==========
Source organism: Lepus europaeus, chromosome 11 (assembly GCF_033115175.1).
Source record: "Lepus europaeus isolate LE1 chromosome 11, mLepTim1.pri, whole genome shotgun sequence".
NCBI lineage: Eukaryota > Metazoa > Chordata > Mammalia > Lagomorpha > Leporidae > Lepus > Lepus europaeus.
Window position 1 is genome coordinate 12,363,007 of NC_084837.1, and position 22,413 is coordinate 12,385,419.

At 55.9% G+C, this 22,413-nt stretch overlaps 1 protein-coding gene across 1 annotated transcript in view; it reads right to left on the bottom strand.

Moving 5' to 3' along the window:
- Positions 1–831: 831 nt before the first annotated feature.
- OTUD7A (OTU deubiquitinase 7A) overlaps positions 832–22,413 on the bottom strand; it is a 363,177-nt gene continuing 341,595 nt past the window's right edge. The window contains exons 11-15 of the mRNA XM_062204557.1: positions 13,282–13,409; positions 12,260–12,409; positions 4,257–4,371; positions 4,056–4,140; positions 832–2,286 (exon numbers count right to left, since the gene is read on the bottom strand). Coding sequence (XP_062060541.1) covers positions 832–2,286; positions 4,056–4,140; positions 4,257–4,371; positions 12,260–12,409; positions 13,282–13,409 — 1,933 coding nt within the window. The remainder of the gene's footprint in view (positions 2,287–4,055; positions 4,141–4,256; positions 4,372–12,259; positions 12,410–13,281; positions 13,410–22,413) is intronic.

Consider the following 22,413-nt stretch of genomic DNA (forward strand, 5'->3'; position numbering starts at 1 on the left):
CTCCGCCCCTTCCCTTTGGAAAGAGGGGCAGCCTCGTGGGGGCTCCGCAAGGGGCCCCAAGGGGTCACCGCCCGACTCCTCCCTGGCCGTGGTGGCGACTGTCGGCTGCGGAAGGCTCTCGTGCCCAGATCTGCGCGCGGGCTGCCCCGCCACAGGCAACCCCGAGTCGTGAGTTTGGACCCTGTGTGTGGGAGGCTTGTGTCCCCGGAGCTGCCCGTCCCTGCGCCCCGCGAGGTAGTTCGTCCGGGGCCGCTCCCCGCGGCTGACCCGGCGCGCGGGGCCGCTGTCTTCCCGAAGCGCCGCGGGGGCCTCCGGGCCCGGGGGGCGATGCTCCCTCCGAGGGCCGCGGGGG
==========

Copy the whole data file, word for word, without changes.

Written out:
Source organism: Lepus europaeus, chromosome 11 (assembly GCF_033115175.1).
Source record: "Lepus europaeus isolate LE1 chromosome 11, mLepTim1.pri, whole genome shotgun sequence".
NCBI lineage: Eukaryota > Metazoa > Chordata > Mammalia > Lagomorpha > Leporidae > Lepus > Lepus europaeus.
Window position 1 is genome coordinate 12,363,007 of NC_084837.1, and position 22,413 is coordinate 12,385,419.

At 55.9% G+C, this 22,413-nt stretch overlaps 1 protein-coding gene across 1 annotated transcript in view; it reads right to left on the bottom strand.

Moving 5' to 3' along the window:
- Positions 1–831: 831 nt before the first annotated feature.
- OTUD7A (OTU deubiquitinase 7A) overlaps positions 832–22,413 on the bottom strand; it is a 363,177-nt gene continuing 341,595 nt past the window's right edge. The window contains exons 11-15 of the mRNA XM_062204557.1: positions 13,282–13,409; positions 12,260–12,409; positions 4,257–4,371; positions 4,056–4,140; positions 832–2,286 (exon numbers count right to left, since the gene is read on the bottom strand). Coding sequence (XP_062060541.1) covers positions 832–2,286; positions 4,056–4,140; positions 4,257–4,371; positions 12,260–12,409; positions 13,282–13,409 — 1,933 coding nt within the window. The remainder of the gene's footprint in view (positions 2,287–4,055; positions 4,141–4,256; positions 4,372–12,259; positions 12,410–13,281; positions 13,410–22,413) is intronic.

Consider the following 22,413-nt stretch of genomic DNA (forward strand, 5'->3'; position numbering starts at 1 on the left):
CTCCGCCCCTTCCCTTTGGAAAGAGGGGCAGCCTCGTGGGGGCTCCGCAAGGGGCCCCAAGGGGTCACCGCCCGACTCCTCCCTGGCCGTGGTGGCGACTGTCGGCTGCGGAAGGCTCTCGTGCCCAGATCTGCGCGCGGGCTGCCCCGCCACAGGCAACCCCGAGTCGTGAGTTTGGACCCTGTGTGTGGGAGGCTTGTGTCCCCGGAGCTGCCCGTCCCTGCGCCCCGCGAGGTAGTTCGTCCGGGGCCGCTCCCCGCGGCTGACCCGGCGCGCGGGGCCGCTGTCTTCCCGAAGCGCCGCGGGGGCCTCCGGGCCCGGGGGGCGATGCTCCCTCCGAGGGCCGCGGGGG